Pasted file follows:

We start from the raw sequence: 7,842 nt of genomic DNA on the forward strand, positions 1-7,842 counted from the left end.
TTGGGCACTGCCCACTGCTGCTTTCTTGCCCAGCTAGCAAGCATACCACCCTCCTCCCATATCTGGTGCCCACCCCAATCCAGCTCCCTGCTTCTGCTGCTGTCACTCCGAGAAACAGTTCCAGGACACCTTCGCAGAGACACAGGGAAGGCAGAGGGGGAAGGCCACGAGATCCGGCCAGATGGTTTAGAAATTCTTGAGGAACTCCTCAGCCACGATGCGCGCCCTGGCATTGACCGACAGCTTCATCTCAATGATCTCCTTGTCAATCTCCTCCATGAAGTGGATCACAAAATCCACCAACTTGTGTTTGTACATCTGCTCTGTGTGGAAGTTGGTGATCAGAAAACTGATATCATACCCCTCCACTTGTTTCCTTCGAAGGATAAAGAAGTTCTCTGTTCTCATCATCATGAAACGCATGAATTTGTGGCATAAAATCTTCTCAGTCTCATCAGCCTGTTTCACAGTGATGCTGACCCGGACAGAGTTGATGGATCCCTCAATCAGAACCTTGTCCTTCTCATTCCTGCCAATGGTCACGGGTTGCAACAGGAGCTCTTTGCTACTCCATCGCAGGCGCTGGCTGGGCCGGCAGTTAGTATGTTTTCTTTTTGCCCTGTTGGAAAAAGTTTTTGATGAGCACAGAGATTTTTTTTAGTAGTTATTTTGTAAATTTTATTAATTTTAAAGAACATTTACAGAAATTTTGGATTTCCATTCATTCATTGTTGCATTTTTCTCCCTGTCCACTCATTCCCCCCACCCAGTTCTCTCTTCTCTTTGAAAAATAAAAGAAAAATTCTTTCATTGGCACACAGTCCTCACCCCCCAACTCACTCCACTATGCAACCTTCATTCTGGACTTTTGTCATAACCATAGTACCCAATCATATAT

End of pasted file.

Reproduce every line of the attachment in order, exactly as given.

We start from the raw sequence: 7,842 nt of genomic DNA on the forward strand, positions 1-7,842 counted from the left end.
TTGGGCACTGCCCACTGCTGCTTTCTTGCCCAGCTAGCAAGCATACCACCCTCCTCCCATATCTGGTGCCCACCCCAATCCAGCTCCCTGCTTCTGCTGCTGTCACTCCGAGAAACAGTTCCAGGACACCTTCGCAGAGACACAGGGAAGGCAGAGGGGGAAGGCCACGAGATCCGGCCAGATGGTTTAGAAATTCTTGAGGAACTCCTCAGCCACGATGCGCGCCCTGGCATTGACCGACAGCTTCATCTCAATGATCTCCTTGTCAATCTCCTCCATGAAGTGGATCACAAAATCCACCAACTTGTGTTTGTACATCTGCTCTGTGTGGAAGTTGGTGATCAGAAAACTGATATCATACCCCTCCACTTGTTTCCTTCGAAGGATAAAGAAGTTCTCTGTTCTCATCATCATGAAACGCATGAATTTGTGGCATAAAATCTTCTCAGTCTCATCAGCCTGTTTCACAGTGATGCTGACCCGGACAGAGTTGATGGATCCCTCAATCAGAACCTTGTCCTTCTCATTCCTGCCAATGGTCACGGGTTGCAACAGGAGCTCTTTGCTACTCCATCGCAGGCGCTGGCTGGGCCGGCAGTTAGTATGTTTTCTTTTTGCCCTGTTGGAAAAAGTTTTTGATGAGCACAGAGATTTTTTTTAGTAGTTATTTTGTAAATTTTATTAATTTTAAAGAACATTTACAGAAATTTTGGATTTCCATTCATTCATTGTTGCATTTTTCTCCCTGTCCACTCATTCCCCCCACCCAGTTCTCTCTTCTCTTTGAAAAATAAAAGAAAAATTCTTTCATTGGCACACAGTCCTCACCCCCCAACTCACTCCACTATGCAACCTTCATTCTGGACTTTTGTCATAACCATAGTACCCAATCATATAT